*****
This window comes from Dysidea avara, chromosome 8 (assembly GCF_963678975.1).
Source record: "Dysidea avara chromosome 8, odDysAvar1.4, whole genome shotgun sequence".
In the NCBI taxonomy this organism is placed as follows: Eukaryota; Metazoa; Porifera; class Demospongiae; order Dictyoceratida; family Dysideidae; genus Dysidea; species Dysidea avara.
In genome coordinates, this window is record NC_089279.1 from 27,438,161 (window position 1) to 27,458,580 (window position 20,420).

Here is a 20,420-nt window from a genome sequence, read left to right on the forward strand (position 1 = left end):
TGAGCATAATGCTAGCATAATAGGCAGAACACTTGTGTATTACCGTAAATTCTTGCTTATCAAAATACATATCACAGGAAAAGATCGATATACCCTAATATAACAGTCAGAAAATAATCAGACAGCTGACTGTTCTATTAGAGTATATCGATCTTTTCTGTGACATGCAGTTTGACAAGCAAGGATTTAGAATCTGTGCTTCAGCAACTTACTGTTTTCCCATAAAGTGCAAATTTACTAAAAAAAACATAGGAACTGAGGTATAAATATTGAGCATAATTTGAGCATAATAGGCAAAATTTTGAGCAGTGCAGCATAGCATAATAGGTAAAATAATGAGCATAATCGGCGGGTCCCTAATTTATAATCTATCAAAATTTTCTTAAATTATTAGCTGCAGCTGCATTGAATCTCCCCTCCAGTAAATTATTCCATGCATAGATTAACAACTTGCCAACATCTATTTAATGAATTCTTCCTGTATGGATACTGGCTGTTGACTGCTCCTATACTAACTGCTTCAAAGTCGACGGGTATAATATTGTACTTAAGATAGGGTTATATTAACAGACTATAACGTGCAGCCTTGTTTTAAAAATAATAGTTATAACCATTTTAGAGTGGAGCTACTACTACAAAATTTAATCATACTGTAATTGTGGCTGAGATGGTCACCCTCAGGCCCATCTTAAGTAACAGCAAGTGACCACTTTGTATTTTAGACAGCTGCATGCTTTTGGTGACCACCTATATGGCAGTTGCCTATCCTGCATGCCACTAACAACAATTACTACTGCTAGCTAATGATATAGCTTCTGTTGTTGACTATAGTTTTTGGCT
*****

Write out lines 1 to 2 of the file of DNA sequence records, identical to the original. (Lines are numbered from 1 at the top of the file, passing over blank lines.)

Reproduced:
This window comes from Dysidea avara, chromosome 8 (assembly GCF_963678975.1).
Source record: "Dysidea avara chromosome 8, odDysAvar1.4, whole genome shotgun sequence".